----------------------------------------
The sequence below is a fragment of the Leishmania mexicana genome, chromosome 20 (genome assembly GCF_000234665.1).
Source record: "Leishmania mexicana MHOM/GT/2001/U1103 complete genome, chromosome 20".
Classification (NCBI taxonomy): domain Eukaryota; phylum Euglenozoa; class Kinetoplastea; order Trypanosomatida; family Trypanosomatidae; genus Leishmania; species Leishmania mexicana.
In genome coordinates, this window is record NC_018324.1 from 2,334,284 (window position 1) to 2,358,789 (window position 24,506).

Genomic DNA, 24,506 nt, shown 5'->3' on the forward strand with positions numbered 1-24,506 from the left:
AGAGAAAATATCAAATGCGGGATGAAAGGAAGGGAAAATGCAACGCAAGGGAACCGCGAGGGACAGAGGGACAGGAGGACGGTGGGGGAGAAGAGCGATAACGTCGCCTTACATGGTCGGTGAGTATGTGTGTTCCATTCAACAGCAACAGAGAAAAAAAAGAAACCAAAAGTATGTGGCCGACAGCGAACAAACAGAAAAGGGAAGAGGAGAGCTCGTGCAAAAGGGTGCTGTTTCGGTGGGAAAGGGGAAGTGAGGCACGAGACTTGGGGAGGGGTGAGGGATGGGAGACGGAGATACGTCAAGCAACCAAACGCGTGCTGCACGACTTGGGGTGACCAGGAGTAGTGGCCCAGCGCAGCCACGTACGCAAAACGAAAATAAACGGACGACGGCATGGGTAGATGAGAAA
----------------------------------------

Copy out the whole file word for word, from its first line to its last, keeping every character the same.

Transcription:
The sequence below is a fragment of the Leishmania mexicana genome, chromosome 20 (genome assembly GCF_000234665.1).
Source record: "Leishmania mexicana MHOM/GT/2001/U1103 complete genome, chromosome 20".
Classification (NCBI taxonomy): domain Eukaryota; phylum Euglenozoa; class Kinetoplastea; order Trypanosomatida; family Trypanosomatidae; genus Leishmania; species Leishmania mexicana.
In genome coordinates, this window is record NC_018324.1 from 2,334,284 (window position 1) to 2,358,789 (window position 24,506).

Genomic DNA, 24,506 nt, shown 5'->3' on the forward strand with positions numbered 1-24,506 from the left:
AGAGAAAATATCAAATGCGGGATGAAAGGAAGGGAAAATGCAACGCAAGGGAACCGCGAGGGACAGAGGGACAGGAGGACGGTGGGGGAGAAGAGCGATAACGTCGCCTTACATGGTCGGTGAGTATGTGTGTTCCATTCAACAGCAACAGAGAAAAAAAAGAAACCAAAAGTATGTGGCCGACAGCGAACAAACAGAAAAGGGAAGAGGAGAGCTCGTGCAAAAGGGTGCTGTTTCGGTGGGAAAGGGGAAGTGAGGCACGAGACTTGGGGAGGGGTGAGGGATGGGAGACGGAGATACGTCAAGCAACCAAACGCGTGCTGCACGACTTGGGGTGACCAGGAGTAGTGGCCCAGCGCAGCCACGTACGCAAAACGAAAATAAACGGACGACGGCATGGGTAGATGAGAAA